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MAY be… MAY be not!

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by Pedro Madeira Froufe, Editor

We are a short time away from the European Parliament Election. We are also just over two months until the date of the formal implementation of Brexit. If all were going as desirable and planned, the United Kingdom would cease to be a member of the European Union at eleven o’clock of 29th March – if all were going as intended, as it was thought, after the no vote (to stay in the EU) in the referendum. But it is not! In fact, we don’t even know how the European elections will be disputed: with or without British candidates; how many MEPs to elect.

The political standoff in which the UK and the EU are immersed is the result of a classical democratic practise in its original context and dynamics. A national border-limited state, closed in itself and its people (its nationals), follows the idea that it holds a non-influenced sovereignty. Such un-limitedness would mean that nothing beyond its borders matter. Absolutely nothing could interfere with its presence as under this traditional and sovereign-ist political cosmovision nothing exists unless it is subject to the autonomous exercise of such sovereignty. However, the autonomous political decision of ‘disintegrating’ is, as many others, no longer a strictly encircled affair to be kept inside a territorial frame of political national frontiers. Today world’s dynamics is not national nor even inter-national. It is transnational, if not a-national. And rigorously speaking a decision made in an internal referendum never produces effects confined in such frontiers. The political decision made after the referendum is not a British decision and regards only British citizens – it is now clear in practical terms given the standoff we are all immersed in.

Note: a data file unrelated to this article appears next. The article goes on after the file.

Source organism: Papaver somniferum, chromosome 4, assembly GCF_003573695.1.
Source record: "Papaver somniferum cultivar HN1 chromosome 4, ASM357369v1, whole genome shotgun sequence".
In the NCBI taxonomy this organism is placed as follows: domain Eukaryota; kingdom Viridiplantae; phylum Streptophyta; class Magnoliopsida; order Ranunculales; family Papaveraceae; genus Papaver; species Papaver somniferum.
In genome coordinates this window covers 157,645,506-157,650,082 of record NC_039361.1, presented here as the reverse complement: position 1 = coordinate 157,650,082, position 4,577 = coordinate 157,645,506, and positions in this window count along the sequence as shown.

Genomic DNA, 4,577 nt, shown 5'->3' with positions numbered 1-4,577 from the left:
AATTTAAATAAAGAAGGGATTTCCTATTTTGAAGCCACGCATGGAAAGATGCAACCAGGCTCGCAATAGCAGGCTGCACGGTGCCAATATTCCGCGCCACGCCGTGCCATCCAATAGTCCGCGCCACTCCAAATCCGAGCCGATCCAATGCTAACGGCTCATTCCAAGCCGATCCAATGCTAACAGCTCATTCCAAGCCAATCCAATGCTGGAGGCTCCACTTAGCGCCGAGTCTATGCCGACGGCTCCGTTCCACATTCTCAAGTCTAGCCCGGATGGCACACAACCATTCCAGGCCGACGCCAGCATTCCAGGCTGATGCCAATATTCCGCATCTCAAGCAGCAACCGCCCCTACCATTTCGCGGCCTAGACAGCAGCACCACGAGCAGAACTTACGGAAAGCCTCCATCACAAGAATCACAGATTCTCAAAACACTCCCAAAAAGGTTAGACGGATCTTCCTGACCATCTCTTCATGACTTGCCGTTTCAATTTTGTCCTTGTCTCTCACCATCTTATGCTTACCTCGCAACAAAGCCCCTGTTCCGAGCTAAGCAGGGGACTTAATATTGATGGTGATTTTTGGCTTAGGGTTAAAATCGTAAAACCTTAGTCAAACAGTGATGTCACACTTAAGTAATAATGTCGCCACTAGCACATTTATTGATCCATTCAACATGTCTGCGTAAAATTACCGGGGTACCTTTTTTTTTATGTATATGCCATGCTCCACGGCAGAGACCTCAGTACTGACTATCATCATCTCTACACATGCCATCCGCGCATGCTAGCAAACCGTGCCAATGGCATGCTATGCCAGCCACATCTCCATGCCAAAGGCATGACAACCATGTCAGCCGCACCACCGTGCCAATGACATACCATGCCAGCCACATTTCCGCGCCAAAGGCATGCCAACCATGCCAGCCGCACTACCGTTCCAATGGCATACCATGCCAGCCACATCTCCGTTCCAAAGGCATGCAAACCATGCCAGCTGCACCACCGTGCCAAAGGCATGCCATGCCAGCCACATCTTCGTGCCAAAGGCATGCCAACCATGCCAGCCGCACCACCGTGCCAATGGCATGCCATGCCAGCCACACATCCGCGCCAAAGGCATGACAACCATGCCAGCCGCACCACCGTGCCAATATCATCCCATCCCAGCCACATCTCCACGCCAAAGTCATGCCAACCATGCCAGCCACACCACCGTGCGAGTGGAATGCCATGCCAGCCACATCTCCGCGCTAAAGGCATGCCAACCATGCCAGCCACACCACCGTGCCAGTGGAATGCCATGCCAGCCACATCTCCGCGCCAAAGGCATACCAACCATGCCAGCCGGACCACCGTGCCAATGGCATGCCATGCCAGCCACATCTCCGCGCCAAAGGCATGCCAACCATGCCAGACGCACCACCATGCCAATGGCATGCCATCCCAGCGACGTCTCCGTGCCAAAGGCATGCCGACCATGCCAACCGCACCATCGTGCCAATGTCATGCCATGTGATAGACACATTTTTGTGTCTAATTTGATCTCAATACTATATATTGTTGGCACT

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Indirect taxation on 3D printing – A new challenge for the European Union

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 by Andreia Barbosa, PhD candidate at UMINHO

3D printing (or rapid prototyping) is a form of additive manufacturing technology through which a three-dimensional model (height, depth and width, maxime, embossed) is created by successive layers of material. Think of the production of a computer mouse. The traditional production of this property implies that, in the first instance, the respective components are separately produced and subsequently assembled, giving rise to the mouse. Differently, through 3D printing the mouse for the computer will be printed as a whole, layer by layer – making the assembly process obsolete – and with the possibility of the product being customized, according to the model that has been developed.

That said, it is easy to conclude that in the case of models for 3D printing there is no corporeality to which we refer, so that, then, there will be no merchandise, which will only assume this quality when it is actually printed. That is to say, the 3D printing model, which is the subject of an international transaction, will not be regarded as a ‘good’ for customs purposes. Consequently, as customs duties constitute charges imposed on goods on the ground that they have crossed a customs line, no customs duties may be levied by the transmission of the model to be printed (which will be carried out electronically).